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5 Things
The airy, futuristic 2,360-square-foot space omits indoor seating and features a state-of-the-art pick-up station that can be move inside or outside and caters to the growing number of customers who prefer to order their meals online.

5 tech things: World Trade Center Sweetgreen unit caters to online orders

This and a restaurant building business through high-tech vending outlets are some of the tech-related developments you may have missed recently.

In this special edition of its 5 Things series, Food Management highlights five recent technology-related developments affecting the foodservice world.

Here’s your list for today:

  1. Sweetgreen WTC unit omits indoor seating, caters to online orders

Unlike most of casual salad chain Sweetgreen’s 121 locations nationwide, its newest location at the World Trade Center in New York City offers a glimpse of what lunchtime rush dining may evolve into at an outlet mainly serving employees of a major office complex during and after the pandemic. The airy, futuristic 2,360-square-foot space omits indoor seating and features a state-of-the-art pick-up station that can be move inside or outside and caters to the growing number of customers who prefer to order their meals online. “Our design team really focused on the engineering of the pick-up station because we knew we wanted our shelving to be mobile,” said Pamela Haber, head of real estate, east for Sweetgreen. “We are building our stores with the flexibility to transform throughout the day to provide our customers and team members a safe environment and keep them connected to real food.”

Read more: Look inside the newest Sweetgreen unit in New York City

  1. Touchscreen units vend restaurant’s fare at multiple locations 

A team of 25 chefs, line cooks and production packers in the kitchen of the Icebox Café restaurant in Hallandale Beach, Fla. turn out fare such as Moroccan chicken bowls, chipotle turkey on fresh multigrain, cheesecake bites and tres leches cakes to stock a dozen touchscreen vending machines scattered across area locations such as the Alluvion Las Olas luxury residential tower, an Audi dealership and the University of Miami. Icebox Café Owner Robert Siegmann says the evolution to such a distributed serving model makes financial and marketing sense in the current environment, noting that restaurants "are suffering from labor issues, so this is a way to solve that dilemma. It’s a huge gamble right now to invest a million dollars in a full-service restaurant. Or you could spend $15,000 on a vending machine, get it branded and install it, and if doesn’t work, just unplug it and put it somewhere else.”

Read more: Fancy South Florida Vending Machines Dispense Raw Steaks, $30 Champagne and Cake

  1. Modular restaurant firm looks to mass-produce thousands of units

A trio of Stanford University engineers have teamed with Michelin-star chef Eric Minnich to launch a company called Mezli that is building fully autonomous modular restaurants, with a prototype already up and running in San Mateo that is serving Mediterranean-style grain bowls, side dishes and drinks that diners can order directly from the restaurant or online and either pick up or have it delivered. Once the company can scale, it will be able to mass produce thousands of the modular restaurants and deploy them in a fraction of the time and money it takes for traditional restaurants to get up and running, says Alex Kolchinski, one of the founders.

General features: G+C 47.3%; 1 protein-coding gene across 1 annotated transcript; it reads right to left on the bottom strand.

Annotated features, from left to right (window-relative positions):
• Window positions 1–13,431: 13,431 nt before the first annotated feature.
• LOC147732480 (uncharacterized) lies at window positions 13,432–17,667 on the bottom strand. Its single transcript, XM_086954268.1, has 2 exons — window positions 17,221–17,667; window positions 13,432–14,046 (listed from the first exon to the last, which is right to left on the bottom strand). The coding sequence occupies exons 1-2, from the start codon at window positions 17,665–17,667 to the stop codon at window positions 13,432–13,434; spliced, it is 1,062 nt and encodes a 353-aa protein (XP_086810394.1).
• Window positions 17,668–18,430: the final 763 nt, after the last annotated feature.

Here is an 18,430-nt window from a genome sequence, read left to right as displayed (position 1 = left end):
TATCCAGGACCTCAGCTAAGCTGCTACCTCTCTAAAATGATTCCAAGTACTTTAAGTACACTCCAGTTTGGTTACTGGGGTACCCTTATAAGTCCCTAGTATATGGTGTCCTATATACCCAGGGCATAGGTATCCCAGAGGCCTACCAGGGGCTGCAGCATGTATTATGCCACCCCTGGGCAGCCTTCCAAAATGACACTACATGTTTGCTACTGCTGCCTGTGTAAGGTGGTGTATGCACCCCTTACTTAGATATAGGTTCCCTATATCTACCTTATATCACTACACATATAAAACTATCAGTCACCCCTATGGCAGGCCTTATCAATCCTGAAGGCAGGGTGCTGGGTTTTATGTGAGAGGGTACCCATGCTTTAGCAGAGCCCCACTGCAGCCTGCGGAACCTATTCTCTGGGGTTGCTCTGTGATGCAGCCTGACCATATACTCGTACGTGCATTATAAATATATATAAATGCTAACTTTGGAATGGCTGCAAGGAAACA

Read more: Stanford engineers team up with Michelin-star chef to build modular restaurants

  1. Compass settles biometric data lawsuit

Compass Group USA and retail technology firm 365 Retail Markets LLC have agreed to pay $6.8 million to resolve a proposed class action alleging they without proper notice and consent captured biometric data from users who scanned their fingers to operate vending machine systems, according to filings in an Illinois federal court. Compass and 365 Retail Markets deny liability and wrongdoing, according to the settlement documents.

Read more: Companies ink $6.8 mln deal over vending machine biometric data suit

  1. High-tech outlets spur higher per-caps at Climate Pledge Arena

Cutting-edge concessions technology consisting of four autonomous Amazon Just Walk Out markets and 17 other themed markets tied to self-service kiosks recently made its debut at Climate Pledge Arena in Seattle, and sources indicate that the average per cap spend for the opener of the NHL expansion franchise the Seattle Kraken was "much higher" than the typical per cap of $25 for an NHL regular season game. For the first few events, which included a couple of concerts and Kraken games, sales at the Shaq’s Big Chicken and Lil’ Woody’s stations were about 25% higher than a regular concession stand of that size, due in part to greater speed of service and efficiency, while candy sales at the four Amazon markets were about double what concessionaire Delaware North generates at other arenas.

Read more: Tech Serves Up a Round of Higher Per Caps

Bonus: One On One With: High-tech fridges provide fresh, local fare 24/7 at Buffalo Niagara Medical Campus

Contact Mike Buzalka at [email protected]

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